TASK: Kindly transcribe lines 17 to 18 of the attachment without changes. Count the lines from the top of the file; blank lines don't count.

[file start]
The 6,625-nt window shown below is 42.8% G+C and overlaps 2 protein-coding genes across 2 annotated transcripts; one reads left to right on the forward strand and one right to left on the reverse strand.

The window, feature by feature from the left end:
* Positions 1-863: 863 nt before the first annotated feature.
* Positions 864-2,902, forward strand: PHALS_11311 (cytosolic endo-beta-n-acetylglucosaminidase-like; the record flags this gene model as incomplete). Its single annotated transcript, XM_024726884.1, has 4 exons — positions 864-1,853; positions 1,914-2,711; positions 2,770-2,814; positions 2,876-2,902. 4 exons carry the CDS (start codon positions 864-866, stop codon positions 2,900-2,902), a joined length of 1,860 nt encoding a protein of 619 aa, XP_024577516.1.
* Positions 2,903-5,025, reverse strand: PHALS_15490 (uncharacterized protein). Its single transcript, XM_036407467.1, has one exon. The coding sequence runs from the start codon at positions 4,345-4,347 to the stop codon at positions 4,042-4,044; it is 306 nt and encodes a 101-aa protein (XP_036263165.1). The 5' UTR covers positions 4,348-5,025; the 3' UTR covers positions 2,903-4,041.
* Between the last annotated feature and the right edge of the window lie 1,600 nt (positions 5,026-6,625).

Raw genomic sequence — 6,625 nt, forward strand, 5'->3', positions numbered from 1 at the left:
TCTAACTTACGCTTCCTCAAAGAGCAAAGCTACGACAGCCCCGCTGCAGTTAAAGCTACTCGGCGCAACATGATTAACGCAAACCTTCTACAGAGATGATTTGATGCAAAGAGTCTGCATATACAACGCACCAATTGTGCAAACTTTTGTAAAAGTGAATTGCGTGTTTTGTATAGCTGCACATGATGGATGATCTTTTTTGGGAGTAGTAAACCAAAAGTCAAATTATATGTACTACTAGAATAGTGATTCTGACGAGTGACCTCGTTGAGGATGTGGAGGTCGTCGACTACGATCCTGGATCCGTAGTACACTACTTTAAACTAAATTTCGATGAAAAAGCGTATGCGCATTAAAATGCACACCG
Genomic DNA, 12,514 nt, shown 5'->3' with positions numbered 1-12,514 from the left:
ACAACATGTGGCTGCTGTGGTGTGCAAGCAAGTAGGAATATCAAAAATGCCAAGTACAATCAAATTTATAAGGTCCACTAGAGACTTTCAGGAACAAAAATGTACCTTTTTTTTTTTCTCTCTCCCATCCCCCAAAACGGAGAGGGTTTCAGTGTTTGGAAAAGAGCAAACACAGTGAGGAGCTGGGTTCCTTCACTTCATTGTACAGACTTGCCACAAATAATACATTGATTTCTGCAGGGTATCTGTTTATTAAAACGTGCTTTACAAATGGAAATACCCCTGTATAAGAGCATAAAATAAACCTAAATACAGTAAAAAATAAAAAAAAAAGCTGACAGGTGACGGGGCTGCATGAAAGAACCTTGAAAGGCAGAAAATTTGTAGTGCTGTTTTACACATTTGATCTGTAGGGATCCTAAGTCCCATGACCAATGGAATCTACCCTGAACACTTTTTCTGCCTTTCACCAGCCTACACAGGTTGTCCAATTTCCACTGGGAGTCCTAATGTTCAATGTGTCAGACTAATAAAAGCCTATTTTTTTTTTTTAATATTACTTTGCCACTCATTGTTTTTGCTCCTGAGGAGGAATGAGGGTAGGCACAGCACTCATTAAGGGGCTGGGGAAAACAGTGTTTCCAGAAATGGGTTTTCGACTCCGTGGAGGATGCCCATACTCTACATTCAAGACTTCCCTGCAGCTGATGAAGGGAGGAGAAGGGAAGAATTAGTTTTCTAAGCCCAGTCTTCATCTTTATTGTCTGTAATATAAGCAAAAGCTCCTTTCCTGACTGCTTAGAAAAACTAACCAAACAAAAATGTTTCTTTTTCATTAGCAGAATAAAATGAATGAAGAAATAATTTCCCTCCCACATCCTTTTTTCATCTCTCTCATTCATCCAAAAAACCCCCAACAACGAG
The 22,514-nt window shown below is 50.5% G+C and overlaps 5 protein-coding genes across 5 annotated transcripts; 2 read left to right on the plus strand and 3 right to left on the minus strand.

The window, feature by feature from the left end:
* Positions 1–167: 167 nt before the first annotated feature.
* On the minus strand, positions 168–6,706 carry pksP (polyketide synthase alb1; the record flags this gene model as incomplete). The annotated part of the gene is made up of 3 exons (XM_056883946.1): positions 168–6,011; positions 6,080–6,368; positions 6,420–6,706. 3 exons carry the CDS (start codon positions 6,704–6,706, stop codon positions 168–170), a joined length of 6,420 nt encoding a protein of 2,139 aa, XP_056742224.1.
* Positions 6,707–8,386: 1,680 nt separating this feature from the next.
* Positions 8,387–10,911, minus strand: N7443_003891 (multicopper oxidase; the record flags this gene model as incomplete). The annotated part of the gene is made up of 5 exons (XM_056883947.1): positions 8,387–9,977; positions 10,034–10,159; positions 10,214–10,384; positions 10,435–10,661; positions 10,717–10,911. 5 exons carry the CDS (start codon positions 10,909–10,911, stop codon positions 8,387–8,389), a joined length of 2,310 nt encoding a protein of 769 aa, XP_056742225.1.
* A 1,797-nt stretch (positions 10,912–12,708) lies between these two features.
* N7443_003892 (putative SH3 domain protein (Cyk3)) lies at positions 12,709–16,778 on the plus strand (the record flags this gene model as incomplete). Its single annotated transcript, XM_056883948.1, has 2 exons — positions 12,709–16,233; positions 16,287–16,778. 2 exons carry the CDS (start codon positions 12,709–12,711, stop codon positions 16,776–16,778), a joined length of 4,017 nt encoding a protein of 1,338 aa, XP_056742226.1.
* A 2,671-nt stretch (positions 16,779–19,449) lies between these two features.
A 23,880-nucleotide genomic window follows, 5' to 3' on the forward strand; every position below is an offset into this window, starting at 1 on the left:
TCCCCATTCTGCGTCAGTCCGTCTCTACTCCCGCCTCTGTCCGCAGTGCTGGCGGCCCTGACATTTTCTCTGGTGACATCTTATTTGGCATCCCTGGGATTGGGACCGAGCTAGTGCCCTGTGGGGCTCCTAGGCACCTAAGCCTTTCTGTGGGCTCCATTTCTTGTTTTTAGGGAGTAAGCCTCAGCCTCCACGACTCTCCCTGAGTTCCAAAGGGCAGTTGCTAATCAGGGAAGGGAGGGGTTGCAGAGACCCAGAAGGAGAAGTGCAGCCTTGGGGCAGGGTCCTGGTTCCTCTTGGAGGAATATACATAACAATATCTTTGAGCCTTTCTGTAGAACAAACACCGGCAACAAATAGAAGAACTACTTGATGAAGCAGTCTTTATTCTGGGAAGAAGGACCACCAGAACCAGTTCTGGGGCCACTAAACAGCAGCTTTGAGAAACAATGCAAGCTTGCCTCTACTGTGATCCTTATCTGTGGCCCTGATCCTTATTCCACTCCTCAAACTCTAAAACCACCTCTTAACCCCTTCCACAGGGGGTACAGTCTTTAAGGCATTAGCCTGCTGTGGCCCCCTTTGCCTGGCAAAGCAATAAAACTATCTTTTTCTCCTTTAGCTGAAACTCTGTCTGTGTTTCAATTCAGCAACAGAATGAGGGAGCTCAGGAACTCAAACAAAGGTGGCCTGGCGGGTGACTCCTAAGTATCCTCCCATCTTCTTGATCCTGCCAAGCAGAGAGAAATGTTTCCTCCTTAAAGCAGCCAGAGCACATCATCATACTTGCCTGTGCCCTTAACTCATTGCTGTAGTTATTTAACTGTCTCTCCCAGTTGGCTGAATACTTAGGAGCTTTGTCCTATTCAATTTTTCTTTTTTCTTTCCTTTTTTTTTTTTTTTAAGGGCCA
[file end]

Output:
* A 1,797-nt stretch (positions 10,912–12,708) lies between these two features.
* N7443_003892 (putative SH3 domain protein (Cyk3)) lies at positions 12,709–16,778 on the plus strand (the record flags this gene model as incomplete). Its single annotated transcript, XM_056883948.1, has 2 exons — positions 12,709–16,233; positions 16,287–16,778. 2 exons carry the CDS (start codon positions 12,709–12,711, stop codon positions 16,776–16,778), a joined length of 4,017 nt encoding a protein of 1,338 aa, XP_056742226.1.